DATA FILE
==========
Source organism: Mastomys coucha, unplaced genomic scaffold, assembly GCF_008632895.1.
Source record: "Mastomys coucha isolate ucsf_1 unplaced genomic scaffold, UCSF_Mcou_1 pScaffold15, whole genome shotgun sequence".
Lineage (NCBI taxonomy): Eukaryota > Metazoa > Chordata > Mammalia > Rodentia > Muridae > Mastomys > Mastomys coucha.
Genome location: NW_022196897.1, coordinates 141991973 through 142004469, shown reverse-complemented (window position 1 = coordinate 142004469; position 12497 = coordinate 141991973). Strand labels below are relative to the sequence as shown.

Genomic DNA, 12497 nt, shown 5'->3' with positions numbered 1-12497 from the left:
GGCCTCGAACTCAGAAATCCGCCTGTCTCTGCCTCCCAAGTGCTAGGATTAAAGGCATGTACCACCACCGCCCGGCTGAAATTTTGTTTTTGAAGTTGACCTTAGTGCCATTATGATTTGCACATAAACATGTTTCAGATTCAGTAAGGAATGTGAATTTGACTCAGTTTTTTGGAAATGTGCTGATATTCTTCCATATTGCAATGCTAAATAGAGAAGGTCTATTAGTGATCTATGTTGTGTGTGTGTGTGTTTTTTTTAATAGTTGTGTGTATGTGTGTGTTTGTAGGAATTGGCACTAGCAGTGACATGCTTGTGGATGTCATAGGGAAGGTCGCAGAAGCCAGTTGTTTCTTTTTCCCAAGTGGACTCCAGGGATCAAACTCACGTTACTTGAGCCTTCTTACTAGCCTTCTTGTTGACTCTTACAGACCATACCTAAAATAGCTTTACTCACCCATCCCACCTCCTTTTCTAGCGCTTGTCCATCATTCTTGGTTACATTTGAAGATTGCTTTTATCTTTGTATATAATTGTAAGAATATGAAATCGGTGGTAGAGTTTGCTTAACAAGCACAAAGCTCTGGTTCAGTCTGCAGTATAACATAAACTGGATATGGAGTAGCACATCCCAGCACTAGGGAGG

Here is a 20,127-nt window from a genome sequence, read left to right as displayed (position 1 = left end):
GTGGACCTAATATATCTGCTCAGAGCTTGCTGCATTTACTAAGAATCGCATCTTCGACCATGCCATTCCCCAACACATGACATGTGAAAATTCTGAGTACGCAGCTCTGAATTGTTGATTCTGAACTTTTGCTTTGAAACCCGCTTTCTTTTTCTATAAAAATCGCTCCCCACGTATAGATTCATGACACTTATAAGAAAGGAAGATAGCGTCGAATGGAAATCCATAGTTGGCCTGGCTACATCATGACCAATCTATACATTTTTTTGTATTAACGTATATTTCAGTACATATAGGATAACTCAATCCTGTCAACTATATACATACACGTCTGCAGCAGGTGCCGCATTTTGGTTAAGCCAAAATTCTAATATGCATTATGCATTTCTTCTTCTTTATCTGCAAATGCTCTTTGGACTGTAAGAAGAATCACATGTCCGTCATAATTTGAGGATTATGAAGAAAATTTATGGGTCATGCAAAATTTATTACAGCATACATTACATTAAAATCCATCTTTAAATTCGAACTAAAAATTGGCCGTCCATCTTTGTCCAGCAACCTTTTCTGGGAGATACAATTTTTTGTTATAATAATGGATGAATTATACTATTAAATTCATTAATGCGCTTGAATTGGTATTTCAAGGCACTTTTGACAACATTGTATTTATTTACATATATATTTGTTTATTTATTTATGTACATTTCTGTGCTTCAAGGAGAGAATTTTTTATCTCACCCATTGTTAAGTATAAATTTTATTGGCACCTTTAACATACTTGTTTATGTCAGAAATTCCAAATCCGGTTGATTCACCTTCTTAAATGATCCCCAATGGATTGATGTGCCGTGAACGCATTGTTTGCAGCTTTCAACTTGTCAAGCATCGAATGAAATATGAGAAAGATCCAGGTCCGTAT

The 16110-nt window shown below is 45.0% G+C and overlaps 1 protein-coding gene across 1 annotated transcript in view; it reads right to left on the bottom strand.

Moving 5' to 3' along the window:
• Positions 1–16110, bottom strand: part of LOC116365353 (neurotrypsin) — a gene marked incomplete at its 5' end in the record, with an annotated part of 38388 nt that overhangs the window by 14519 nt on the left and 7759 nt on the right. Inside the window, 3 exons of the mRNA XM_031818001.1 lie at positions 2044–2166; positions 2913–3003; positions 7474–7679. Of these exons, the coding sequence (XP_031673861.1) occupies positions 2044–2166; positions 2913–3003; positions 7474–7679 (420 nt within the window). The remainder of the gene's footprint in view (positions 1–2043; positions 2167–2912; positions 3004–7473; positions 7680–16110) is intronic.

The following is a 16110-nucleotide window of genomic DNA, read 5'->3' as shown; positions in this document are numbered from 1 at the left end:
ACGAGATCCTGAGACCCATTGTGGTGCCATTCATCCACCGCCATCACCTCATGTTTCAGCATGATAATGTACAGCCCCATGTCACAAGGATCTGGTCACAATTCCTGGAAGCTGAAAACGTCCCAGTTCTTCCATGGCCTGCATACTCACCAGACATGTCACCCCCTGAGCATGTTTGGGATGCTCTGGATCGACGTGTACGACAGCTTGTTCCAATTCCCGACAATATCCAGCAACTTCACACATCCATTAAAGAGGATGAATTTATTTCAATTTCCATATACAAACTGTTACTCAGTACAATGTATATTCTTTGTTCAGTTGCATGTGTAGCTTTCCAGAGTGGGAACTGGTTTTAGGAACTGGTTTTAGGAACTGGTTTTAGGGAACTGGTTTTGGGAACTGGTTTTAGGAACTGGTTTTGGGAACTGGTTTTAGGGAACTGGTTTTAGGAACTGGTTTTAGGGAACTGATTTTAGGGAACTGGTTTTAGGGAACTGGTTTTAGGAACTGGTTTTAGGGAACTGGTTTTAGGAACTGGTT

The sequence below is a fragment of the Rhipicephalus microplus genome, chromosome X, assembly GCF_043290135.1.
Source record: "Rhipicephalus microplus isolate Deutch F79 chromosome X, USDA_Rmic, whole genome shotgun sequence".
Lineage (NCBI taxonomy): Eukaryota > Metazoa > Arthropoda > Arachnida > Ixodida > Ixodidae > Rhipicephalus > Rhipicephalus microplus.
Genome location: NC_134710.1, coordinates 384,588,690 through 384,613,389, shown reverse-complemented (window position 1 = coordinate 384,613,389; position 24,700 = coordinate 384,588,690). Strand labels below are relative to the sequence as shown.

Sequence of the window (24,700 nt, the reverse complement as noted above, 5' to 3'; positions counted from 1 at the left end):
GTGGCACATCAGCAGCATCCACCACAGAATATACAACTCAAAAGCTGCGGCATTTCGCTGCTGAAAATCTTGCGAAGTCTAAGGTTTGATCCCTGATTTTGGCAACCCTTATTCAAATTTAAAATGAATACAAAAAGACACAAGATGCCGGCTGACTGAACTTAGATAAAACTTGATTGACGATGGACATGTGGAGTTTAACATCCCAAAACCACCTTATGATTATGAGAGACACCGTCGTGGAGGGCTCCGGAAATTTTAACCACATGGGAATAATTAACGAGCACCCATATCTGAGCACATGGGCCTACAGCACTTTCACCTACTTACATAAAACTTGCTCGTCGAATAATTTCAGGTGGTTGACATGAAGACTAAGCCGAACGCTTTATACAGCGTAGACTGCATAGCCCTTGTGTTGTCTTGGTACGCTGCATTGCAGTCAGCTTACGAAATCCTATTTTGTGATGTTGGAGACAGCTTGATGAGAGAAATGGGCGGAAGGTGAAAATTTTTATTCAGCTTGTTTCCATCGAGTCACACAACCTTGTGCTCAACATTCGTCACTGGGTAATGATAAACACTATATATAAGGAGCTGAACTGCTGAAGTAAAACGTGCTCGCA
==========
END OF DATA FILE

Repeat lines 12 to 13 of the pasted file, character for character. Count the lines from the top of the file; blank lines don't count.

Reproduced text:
The following is a 16110-nucleotide window of genomic DNA, read 5'->3' as shown; positions in this document are numbered from 1 at the left end:
ACGAGATCCTGAGACCCATTGTGGTGCCATTCATCCACCGCCATCACCTCATGTTTCAGCATGATAATGTACAGCCCCATGTCACAAGGATCTGGTCACAATTCCTGGAAGCTGAAAACGTCCCAGTTCTTCCATGGCCTGCATACTCACCAGACATGTCACCCCCTGAGCATGTTTGGGATGCTCTGGATCGACGTGTACGACAGCTTGTTCCAATTCCCGACAATATCCAGCAACTTCACACATCCATTAAAGAGGATGAATTTATTTCAATTTCCATATACAAACTGTTACTCAGTACAATGTATATTCTTTGTTCAGTTGCATGTGTAGCTTTCCAGAGTGGGAACTGGTTTTAGGAACTGGTTTTAGGAACTGGTTTTAGGGAACTGGTTTTGGGAACTGGTTTTAGGAACTGGTTTTGGGAACTGGTTTTAGGGAACTGGTTTTAGGAACTGGTTTTAGGGAACTGATTTTAGGGAACTGGTTTTAGGGAACTGGTTTTAGGAACTGGTTTTAGGGAACTGGTTTTAGGAACTGGTT